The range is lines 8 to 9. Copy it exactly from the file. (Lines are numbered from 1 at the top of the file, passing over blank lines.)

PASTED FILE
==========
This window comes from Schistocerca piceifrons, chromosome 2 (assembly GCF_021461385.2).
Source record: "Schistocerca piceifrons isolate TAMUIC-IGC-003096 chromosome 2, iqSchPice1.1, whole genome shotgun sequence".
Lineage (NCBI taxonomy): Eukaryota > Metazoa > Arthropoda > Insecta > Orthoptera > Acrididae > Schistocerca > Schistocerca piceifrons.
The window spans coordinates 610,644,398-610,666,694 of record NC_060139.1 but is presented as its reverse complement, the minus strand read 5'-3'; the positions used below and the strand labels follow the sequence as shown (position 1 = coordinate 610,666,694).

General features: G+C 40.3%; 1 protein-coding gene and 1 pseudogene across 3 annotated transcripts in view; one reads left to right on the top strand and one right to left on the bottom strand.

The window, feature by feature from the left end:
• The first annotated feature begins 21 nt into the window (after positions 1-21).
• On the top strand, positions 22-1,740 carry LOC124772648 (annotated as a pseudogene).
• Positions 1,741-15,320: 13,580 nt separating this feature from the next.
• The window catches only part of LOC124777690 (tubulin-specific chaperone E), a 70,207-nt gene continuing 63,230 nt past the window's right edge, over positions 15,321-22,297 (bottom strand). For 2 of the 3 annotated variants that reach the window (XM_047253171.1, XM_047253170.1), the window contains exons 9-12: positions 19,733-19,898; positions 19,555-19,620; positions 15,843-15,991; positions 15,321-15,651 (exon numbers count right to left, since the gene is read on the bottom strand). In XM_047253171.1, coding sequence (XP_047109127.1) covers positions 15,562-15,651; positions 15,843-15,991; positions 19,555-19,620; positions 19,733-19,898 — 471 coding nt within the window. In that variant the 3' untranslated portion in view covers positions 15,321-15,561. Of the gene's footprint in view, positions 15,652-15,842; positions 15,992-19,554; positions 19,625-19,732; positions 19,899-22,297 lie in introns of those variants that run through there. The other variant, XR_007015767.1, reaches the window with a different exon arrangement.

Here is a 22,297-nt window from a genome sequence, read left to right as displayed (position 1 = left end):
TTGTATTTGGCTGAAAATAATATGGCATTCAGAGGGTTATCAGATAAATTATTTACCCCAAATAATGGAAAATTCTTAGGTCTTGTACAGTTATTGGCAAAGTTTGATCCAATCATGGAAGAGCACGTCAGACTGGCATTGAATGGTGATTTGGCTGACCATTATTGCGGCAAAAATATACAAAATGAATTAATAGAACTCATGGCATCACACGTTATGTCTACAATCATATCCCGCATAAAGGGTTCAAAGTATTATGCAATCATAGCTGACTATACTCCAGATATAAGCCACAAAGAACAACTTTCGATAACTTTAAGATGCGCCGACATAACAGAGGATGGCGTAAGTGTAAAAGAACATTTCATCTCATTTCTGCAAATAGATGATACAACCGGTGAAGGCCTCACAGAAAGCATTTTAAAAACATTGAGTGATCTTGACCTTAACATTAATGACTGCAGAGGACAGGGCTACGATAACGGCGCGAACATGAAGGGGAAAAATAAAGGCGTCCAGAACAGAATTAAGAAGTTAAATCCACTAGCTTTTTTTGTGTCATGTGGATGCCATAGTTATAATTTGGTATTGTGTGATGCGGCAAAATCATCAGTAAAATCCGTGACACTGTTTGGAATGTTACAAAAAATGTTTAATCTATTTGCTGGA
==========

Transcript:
• On the top strand, positions 22-1,740 carry LOC124772648 (annotated as a pseudogene).
• Positions 1,741-15,320: 13,580 nt separating this feature from the next.